290: “Limits of Our Imagining” (Heather Christle)

                “[…] art—and poetry in particular—can make the limits of our imagining apparent at the very moment it moves beyond them.”
                -Heather Christle, The Crying Book

                I’m looking for a new metaphor about “reason” and “passion.” A while ago, when I was struggling with something, someone asked “Are you thinking or feeling about it?” The question didn’t quite make sense.
                Last year in a graduate class I had a strange, delightful experience. We were sitting there, talking over the different ways people imagine the world for themselves. A climbing child creates an idea of a tree. A carpenter creates another idea that goes by the same name, and so does the orchard keeper and the ecologist. I was listening to people discuss how these ideas were different, and then I felt like I was spinning, or floating, or falling. The usual handholds I reach to, the perspectives I take up to make sense of things, were exactly what I was trying to question. So for a moment I hung almost motionless a whirlwind of new possibilities out of reach around me. That moment reminds me I’ve had similar experiences before. They’re like when I was a kid and I jumped off a high rock into water. There was a moment that opened between the ground I’d left and the surface beneath which I didn’t yet see.
                I don’t think I can understand reason and passion as separate. Most of the traditions I’ve grown up in treat them that way. And sure, I’ve felt the two pull apart like my two feet when one hits a patch of ice and suddenly I’m slipping toward the splits. Most of the time, though, when I pay attention to what I’m feeling, reason and passion move together. When I’m talking to someone who’s struggling, when I’m trying to help and it’s going well, I’m thinking and feeling about what they’re telling me. I’m trying to make connections and trying to be open. We separate out “differences” to study what we see, but running is left right, left right, and breathing, and pumping arms. Running’s a whole body, the ground beneath it, the air I’m breathing.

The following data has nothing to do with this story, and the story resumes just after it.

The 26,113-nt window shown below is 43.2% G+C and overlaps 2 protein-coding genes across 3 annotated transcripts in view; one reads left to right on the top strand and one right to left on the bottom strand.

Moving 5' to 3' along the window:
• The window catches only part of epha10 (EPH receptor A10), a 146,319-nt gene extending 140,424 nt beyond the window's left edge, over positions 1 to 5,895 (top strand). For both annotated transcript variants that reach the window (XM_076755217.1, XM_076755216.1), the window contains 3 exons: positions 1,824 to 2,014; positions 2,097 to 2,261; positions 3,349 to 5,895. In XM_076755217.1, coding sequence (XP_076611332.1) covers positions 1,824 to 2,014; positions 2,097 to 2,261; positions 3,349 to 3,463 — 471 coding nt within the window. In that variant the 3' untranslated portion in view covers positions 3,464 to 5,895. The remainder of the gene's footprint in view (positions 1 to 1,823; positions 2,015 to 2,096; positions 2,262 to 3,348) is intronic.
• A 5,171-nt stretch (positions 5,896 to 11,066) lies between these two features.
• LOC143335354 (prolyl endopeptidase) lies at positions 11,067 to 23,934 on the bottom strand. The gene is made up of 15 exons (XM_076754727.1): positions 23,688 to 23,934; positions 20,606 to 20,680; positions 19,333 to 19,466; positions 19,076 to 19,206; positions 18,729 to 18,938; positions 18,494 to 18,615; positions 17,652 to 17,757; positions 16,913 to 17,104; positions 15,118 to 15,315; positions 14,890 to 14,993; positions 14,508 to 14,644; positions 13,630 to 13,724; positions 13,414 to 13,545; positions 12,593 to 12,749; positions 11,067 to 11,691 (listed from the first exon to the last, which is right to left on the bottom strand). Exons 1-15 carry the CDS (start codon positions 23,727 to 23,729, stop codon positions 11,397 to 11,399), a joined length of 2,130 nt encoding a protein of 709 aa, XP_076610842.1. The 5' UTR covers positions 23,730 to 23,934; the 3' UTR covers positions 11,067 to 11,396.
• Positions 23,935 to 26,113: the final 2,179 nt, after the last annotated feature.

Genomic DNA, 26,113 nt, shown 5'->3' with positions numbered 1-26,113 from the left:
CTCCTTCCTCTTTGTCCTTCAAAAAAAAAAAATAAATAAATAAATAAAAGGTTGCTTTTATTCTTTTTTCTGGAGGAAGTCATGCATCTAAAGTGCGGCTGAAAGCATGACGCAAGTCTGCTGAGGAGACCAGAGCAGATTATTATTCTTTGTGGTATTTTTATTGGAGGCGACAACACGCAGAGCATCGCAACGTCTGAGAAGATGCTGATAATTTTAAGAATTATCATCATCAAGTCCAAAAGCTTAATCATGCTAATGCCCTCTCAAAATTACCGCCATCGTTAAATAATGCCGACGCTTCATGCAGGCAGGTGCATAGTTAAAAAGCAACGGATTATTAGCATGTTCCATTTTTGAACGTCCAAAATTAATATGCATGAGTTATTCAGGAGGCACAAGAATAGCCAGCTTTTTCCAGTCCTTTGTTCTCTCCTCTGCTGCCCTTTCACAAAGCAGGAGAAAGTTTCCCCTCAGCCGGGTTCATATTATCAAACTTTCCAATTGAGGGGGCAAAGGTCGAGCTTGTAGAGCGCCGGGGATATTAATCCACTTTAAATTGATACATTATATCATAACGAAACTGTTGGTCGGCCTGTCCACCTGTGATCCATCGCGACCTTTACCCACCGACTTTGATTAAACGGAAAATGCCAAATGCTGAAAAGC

The running metaphor isn’t the one I want. My feet are separate, even if they work together. Sitting in my experience, emotion and reason feel intertwined. Maybe one’s water swirling down a creekbed, and one’s light bending through the water, but I wouldn’t want to make one water and the other light. They’re both both. So maybe I’m still falling, floating for that wide moment before there’s a splash and I’m somewhere new.

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